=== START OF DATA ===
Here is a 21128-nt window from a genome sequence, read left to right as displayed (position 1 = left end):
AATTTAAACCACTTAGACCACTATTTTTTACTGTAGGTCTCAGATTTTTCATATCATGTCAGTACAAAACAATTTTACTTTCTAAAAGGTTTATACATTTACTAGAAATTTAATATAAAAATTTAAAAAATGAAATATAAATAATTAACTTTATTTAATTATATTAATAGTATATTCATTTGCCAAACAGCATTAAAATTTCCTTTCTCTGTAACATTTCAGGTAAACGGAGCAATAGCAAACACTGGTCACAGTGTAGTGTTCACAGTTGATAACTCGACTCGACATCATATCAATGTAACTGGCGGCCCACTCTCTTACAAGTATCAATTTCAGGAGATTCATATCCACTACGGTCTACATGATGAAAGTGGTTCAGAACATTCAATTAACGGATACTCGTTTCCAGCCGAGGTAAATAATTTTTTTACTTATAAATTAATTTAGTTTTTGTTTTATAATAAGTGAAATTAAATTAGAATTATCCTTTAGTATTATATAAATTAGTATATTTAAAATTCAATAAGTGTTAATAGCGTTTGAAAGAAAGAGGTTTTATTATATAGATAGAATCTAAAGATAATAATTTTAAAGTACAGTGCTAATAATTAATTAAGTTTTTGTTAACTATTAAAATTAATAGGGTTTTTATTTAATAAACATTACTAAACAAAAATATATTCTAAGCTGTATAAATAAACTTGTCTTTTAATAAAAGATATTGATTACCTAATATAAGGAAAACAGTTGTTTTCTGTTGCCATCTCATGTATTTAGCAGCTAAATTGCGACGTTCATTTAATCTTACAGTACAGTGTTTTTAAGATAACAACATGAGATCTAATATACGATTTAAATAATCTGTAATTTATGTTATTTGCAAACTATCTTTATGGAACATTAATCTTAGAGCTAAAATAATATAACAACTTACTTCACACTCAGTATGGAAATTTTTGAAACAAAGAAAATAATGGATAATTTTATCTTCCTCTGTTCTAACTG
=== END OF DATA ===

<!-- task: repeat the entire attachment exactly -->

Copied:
Here is a 21128-nt window from a genome sequence, read left to right as displayed (position 1 = left end):
AATTTAAACCACTTAGACCACTATTTTTTACTGTAGGTCTCAGATTTTTCATATCATGTCAGTACAAAACAATTTTACTTTCTAAAAGGTTTATACATTTACTAGAAATTTAATATAAAAATTTAAAAAATGAAATATAAATAATTAACTTTATTTAATTATATTAATAGTATATTCATTTGCCAAACAGCATTAAAATTTCCTTTCTCTGTAACATTTCAGGTAAACGGAGCAATAGCAAACACTGGTCACAGTGTAGTGTTCACAGTTGATAACTCGACTCGACATCATATCAATGTAACTGGCGGCCCACTCTCTTACAAGTATCAATTTCAGGAGATTCATATCCACTACGGTCTACATGATGAAAGTGGTTCAGAACATTCAATTAACGGATACTCGTTTCCAGCCGAGGTAAATAATTTTTTTACTTATAAATTAATTTAGTTTTTGTTTTATAATAAGTGAAATTAAATTAGAATTATCCTTTAGTATTATATAAATTAGTATATTTAAAATTCAATAAGTGTTAATAGCGTTTGAAAGAAAGAGGTTTTATTATATAGATAGAATCTAAAGATAATAATTTTAAAGTACAGTGCTAATAATTAATTAAGTTTTTGTTAACTATTAAAATTAATAGGGTTTTTATTTAATAAACATTACTAAACAAAAATATATTCTAAGCTGTATAAATAAACTTGTCTTTTAATAAAAGATATTGATTACCTAATATAAGGAAAACAGTTGTTTTCTGTTGCCATCTCATGTATTTAGCAGCTAAATTGCGACGTTCATTTAATCTTACAGTACAGTGTTTTTAAGATAACAACATGAGATCTAATATACGATTTAAATAATCTGTAATTTATGTTATTTGCAAACTATCTTTATGGAACATTAATCTTAGAGCTAAAATAATATAACAACTTACTTCACACTCAGTATGGAAATTTTTGAAACAAAGAAAATAATGGATAATTTTATCTTCCTCTGTTCTAACTG